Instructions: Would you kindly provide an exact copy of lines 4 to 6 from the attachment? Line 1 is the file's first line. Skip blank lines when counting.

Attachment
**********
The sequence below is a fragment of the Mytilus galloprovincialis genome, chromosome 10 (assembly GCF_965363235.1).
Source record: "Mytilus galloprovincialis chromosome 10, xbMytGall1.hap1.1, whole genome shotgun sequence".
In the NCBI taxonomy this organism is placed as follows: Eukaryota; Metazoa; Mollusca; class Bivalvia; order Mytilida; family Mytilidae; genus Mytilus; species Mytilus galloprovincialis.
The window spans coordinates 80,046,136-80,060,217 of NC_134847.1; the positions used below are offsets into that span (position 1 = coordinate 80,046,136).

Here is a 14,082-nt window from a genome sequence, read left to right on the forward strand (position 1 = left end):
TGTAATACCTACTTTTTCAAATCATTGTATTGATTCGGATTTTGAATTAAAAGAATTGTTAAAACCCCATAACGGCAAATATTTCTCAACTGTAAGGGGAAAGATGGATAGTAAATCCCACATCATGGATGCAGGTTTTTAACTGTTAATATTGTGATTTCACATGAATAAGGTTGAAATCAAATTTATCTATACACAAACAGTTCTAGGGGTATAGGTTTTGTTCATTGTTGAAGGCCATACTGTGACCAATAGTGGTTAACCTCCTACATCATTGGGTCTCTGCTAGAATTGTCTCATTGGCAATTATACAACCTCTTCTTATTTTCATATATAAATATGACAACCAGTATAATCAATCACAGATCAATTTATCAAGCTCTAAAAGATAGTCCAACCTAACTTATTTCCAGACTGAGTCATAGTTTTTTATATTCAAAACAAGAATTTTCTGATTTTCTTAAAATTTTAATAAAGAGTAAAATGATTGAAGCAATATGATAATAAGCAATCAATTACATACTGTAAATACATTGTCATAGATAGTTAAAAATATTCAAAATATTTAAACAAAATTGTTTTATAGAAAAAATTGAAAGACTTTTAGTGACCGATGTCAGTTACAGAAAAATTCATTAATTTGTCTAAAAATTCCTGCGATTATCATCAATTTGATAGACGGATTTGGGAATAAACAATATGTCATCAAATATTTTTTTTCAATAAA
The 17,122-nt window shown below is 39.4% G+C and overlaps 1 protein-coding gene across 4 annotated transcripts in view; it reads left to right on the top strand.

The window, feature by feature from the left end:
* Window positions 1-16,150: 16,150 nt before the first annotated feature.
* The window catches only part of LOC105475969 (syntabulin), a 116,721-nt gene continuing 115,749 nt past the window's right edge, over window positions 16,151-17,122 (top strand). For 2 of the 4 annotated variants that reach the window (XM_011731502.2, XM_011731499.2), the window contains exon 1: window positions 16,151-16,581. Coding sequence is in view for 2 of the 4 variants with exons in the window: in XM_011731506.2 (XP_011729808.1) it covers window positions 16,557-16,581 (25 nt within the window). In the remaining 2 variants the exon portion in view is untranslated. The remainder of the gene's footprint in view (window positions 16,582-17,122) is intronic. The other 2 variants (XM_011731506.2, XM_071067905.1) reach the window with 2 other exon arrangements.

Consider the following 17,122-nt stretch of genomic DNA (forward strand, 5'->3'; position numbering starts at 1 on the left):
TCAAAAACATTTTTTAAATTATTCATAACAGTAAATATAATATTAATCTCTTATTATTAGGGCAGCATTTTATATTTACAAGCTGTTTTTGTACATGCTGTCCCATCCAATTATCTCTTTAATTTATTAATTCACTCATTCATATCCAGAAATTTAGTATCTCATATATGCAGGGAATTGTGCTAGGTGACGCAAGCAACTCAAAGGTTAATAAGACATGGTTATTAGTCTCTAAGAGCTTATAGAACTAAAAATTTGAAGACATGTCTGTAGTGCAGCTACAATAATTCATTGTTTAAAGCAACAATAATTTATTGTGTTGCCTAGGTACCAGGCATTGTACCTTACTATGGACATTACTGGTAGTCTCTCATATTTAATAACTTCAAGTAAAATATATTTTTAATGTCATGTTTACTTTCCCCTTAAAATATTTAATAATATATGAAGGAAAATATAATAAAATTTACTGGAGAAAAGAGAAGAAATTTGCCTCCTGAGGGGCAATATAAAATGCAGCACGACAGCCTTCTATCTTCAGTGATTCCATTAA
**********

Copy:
The window spans coordinates 80,046,136-80,060,217 of NC_134847.1; the positions used below are offsets into that span (position 1 = coordinate 80,046,136).

Here is a 14,082-nt window from a genome sequence, read left to right on the forward strand (position 1 = left end):
TGTAATACCTACTTTTTCAAATCATTGTATTGATTCGGATTTTGAATTAAAAGAATTGTTAAAACCCCATAACGGCAAATATTTCTCAACTGTAAGGGGAAAGATGGATAGTAAATCCCACATCATGGATGCAGGTTTTTAACTGTTAATATTGTGATTTCACATGAATAAGGTTGAAATCAAATTTATCTATACACAAACAGTTCTAGGGGTATAGGTTTTGTTCATTGTTGAAGGCCATACTGTGACCAATAGTGGTTAACCTCCTACATCATTGGGTCTCTGCTAGAATTGTCTCATTGGCAATTATACAACCTCTTCTTATTTTCATATATAAATATGACAACCAGTATAATCAATCACAGATCAATTTATCAAGCTCTAAAAGATAGTCCAACCTAACTTATTTCCAGACTGAGTCATAGTTTTTTATATTCAAAACAAGAATTTTCTGATTTTCTTAAAATTTTAATAAAGAGTAAAATGATTGAAGCAATATGATAATAAGCAATCAATTACATACTGTAAATACATTGTCATAGATAGTTAAAAATATTCAAAATATTTAAACAAAATTGTTTTATAGAAAAAATTGAAAGACTTTTAGTGACCGATGTCAGTTACAGAAAAATTCATTAATTTGTCTAAAAATTCCTGCGATTATCATCAATTTGATAGACGGATTTGGGAATAAACAATATGTCATCAAATATTTTTTTTCAATAAA